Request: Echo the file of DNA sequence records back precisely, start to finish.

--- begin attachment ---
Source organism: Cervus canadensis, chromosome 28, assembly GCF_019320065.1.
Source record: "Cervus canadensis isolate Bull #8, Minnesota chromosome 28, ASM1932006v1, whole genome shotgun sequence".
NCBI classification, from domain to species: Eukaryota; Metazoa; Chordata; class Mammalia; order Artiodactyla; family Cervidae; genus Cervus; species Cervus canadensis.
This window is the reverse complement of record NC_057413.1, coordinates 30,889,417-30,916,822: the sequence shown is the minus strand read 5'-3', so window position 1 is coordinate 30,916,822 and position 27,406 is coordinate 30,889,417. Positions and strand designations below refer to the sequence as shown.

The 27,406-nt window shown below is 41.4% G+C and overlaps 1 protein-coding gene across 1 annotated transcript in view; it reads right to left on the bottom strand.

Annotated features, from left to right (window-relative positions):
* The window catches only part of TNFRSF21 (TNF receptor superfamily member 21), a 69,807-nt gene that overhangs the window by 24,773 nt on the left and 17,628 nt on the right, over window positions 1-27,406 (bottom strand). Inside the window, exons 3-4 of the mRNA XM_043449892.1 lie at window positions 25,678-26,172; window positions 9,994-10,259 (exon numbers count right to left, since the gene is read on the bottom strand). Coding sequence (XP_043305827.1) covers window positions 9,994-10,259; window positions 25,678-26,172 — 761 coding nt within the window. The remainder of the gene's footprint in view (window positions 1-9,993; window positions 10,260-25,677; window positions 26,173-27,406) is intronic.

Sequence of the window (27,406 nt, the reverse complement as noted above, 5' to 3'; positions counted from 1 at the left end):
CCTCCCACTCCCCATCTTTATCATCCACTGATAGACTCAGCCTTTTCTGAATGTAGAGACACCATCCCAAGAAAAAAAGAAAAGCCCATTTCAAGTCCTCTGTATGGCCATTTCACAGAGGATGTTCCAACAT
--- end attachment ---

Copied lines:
Source organism: Cervus canadensis, chromosome 28, assembly GCF_019320065.1.
Source record: "Cervus canadensis isolate Bull #8, Minnesota chromosome 28, ASM1932006v1, whole genome shotgun sequence".
NCBI classification, from domain to species: Eukaryota; Metazoa; Chordata; class Mammalia; order Artiodactyla; family Cervidae; genus Cervus; species Cervus canadensis.
This window is the reverse complement of record NC_057413.1, coordinates 30,889,417-30,916,822: the sequence shown is the minus strand read 5'-3', so window position 1 is coordinate 30,916,822 and position 27,406 is coordinate 30,889,417. Positions and strand designations below refer to the sequence as shown.

The 27,406-nt window shown below is 41.4% G+C and overlaps 1 protein-coding gene across 1 annotated transcript in view; it reads right to left on the bottom strand.

Annotated features, from left to right (window-relative positions):
* The window catches only part of TNFRSF21 (TNF receptor superfamily member 21), a 69,807-nt gene that overhangs the window by 24,773 nt on the left and 17,628 nt on the right, over window positions 1-27,406 (bottom strand). Inside the window, exons 3-4 of the mRNA XM_043449892.1 lie at window positions 25,678-26,172; window positions 9,994-10,259 (exon numbers count right to left, since the gene is read on the bottom strand). Coding sequence (XP_043305827.1) covers window positions 9,994-10,259; window positions 25,678-26,172 — 761 coding nt within the window. The remainder of the gene's footprint in view (window positions 1-9,993; window positions 10,260-25,677; window positions 26,173-27,406) is intronic.

Sequence of the window (27,406 nt, the reverse complement as noted above, 5' to 3'; positions counted from 1 at the left end):
CCTCCCACTCCCCATCTTTATCATCCACTGATAGACTCAGCCTTTTCTGAATGTAGAGACACCATCCCAAGAAAAAAAGAAAAGCCCATTTCAAGTCCTCTGTATGGCCATTTCACAGAGGATGTTCCAACAT